You can ski these faster and more aggressively than any Ripstick to date. The edge grip and confidence they provide takes what we love about the Ripstick 96 to another level. The shape also gives them such a smooth, intuitive feel when linking turns. It’s partly the Amphibio shape, and it’s partly the smooth early taper/rocker combination in the tip. They initiate a turn incredibly easily. They’re not crazy-stiff, which I think really helps achieve that smooth feel. This is probably a good time to point out that there are definitely stiffer skis out there that feel heavier and more powerful, but those skis can’t touch the playfulness and versatility of these skis. Even Bob, a heavier skier who can ski with a lot of power rarely felt like he was pushing them past their limits. Ski performance is all about balance. If Elan had made them stiffer, it would’ve taken away from their fun-factor and overall appeal, and I can confidently say that there won’t be many skiers out there who think they’re too soft for aggressive skiing. As Bob falls into that heavier category, I thought it would be beneficial to get some direct feedback from him:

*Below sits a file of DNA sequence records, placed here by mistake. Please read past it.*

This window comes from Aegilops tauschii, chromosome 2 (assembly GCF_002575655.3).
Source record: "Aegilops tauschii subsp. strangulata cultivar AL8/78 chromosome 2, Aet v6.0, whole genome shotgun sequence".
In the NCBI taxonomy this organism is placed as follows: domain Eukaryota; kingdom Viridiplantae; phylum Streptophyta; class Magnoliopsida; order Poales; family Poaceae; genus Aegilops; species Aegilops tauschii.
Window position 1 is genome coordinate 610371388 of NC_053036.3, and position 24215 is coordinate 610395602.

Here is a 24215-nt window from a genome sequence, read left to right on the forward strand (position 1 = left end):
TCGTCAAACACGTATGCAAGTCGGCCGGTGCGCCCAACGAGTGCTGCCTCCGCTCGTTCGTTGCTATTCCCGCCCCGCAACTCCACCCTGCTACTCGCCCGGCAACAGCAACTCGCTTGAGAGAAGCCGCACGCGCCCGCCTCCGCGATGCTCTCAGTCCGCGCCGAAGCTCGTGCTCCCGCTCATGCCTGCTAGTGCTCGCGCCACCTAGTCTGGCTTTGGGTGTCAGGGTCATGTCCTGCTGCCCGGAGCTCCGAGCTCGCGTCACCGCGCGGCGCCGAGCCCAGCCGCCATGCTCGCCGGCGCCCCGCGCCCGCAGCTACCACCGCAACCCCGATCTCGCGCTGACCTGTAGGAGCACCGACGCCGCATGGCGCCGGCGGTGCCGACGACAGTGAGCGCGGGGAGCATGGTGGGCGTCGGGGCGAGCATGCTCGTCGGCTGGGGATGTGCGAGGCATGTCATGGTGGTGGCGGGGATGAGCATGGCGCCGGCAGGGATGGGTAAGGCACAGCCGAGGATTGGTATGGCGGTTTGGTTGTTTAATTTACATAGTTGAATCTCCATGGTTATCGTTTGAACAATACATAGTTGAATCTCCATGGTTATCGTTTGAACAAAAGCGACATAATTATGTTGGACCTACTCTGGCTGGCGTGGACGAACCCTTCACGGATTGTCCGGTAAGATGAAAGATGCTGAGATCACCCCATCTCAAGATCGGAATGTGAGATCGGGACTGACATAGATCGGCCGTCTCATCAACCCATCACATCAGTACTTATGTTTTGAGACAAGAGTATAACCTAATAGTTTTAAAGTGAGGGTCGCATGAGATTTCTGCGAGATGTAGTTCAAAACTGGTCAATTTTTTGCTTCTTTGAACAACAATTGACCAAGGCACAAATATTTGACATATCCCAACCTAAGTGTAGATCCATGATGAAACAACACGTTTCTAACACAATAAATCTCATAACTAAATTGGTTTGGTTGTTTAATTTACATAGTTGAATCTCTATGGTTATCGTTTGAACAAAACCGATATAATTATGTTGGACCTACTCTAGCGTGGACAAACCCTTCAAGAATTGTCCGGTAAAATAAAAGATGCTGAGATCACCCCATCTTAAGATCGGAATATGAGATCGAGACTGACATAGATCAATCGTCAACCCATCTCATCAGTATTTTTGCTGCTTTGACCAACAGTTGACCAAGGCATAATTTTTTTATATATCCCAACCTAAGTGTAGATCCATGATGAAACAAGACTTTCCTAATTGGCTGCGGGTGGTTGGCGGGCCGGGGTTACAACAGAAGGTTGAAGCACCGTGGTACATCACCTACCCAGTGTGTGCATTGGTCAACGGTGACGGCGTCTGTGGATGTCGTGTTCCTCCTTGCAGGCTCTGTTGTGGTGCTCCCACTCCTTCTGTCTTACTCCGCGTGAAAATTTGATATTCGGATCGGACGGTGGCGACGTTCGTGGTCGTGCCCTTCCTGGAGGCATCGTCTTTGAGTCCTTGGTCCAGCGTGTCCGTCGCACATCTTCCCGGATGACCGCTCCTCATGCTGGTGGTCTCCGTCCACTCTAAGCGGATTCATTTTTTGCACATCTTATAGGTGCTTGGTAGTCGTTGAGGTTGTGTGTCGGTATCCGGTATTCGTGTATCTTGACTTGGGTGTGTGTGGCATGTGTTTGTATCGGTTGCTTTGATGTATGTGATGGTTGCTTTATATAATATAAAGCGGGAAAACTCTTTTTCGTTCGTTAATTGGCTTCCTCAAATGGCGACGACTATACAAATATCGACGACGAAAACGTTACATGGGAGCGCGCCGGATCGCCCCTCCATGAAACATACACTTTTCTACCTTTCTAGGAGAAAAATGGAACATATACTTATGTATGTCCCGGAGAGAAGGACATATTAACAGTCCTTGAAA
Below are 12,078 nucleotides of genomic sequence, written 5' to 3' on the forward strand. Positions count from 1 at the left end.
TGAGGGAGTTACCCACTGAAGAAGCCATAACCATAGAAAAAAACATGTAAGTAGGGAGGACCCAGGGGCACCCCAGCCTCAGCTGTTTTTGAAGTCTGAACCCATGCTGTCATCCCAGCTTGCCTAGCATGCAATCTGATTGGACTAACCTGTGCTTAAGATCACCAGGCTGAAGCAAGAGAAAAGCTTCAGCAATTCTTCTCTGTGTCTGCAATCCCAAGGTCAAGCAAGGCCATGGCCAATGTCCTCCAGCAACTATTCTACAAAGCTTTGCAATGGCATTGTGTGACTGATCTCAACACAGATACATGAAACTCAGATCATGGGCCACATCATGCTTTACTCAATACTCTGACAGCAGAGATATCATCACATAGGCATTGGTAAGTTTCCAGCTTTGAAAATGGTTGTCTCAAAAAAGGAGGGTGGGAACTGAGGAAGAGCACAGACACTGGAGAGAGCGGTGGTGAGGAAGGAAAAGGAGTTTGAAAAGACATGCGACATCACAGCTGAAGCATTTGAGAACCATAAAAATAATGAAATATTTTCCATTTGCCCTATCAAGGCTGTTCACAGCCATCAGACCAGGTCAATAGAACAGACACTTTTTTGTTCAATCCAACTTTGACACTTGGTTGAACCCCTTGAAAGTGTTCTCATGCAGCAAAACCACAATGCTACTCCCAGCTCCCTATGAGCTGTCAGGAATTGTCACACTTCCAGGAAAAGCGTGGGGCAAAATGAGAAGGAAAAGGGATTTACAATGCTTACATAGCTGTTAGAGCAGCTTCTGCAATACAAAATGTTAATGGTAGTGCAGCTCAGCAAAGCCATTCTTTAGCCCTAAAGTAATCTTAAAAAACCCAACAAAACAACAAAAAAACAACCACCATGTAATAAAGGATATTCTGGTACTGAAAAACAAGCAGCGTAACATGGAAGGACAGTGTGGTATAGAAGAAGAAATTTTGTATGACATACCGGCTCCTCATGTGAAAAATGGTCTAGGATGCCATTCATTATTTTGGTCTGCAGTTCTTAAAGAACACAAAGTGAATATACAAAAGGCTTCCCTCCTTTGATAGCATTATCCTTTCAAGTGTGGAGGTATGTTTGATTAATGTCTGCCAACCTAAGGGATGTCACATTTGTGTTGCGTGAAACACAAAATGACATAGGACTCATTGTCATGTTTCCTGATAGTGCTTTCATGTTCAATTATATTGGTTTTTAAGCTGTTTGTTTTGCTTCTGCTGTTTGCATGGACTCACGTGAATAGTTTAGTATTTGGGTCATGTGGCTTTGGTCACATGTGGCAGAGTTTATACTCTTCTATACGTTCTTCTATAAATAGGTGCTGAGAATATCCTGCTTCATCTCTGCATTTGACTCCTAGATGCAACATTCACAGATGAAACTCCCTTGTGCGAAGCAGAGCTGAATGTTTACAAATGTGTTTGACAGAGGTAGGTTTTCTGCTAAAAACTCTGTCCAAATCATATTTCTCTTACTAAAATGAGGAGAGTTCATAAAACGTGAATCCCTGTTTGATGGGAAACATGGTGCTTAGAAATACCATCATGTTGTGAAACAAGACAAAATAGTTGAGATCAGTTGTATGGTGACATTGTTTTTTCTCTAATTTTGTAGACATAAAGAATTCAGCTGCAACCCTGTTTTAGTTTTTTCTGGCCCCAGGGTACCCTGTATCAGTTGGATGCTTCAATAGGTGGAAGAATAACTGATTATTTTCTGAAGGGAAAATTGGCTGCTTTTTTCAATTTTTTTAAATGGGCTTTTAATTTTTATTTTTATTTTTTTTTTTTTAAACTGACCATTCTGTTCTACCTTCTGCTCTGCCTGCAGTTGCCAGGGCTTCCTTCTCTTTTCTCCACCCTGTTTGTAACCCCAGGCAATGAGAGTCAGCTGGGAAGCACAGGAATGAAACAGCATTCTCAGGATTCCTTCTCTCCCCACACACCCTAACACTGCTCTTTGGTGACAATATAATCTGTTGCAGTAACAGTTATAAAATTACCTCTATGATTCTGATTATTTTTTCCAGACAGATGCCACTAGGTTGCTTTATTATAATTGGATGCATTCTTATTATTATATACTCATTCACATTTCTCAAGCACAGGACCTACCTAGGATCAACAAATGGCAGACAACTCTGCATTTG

2022 Elan Ripstick 96 Black Edition Ski Review: Full Width Action Image 1 2022 Elan Ripstick 96 Black Edition Ski Review: Full Width Action Image 2

As a heavier and more aggressive skier, I really appreciate the extra carbon rods and larger carbon laminate in the new Ripstick Black. It's not that they've invented the use of vertically placed rods or tubes or struts in the central chord of the ski, but they've certainly added their mark to the technique. You could always feel the tubes running along the sides of the ski, but now with them in the middle, it adds yet another dimension of performance to these already entertaining skis. The 96 remains as quick as ever, but the additional carbon rods and the wider Carbon Line laminate are very successful in making the carbon feel and behave more like titanal laminates in competing skis. This is probably the most effective use of carbon as I've seen in a ski, and since it does so at a fraction of the weight, this ski should appeal to a lot more skiers, especially of the advanced and expert ilk.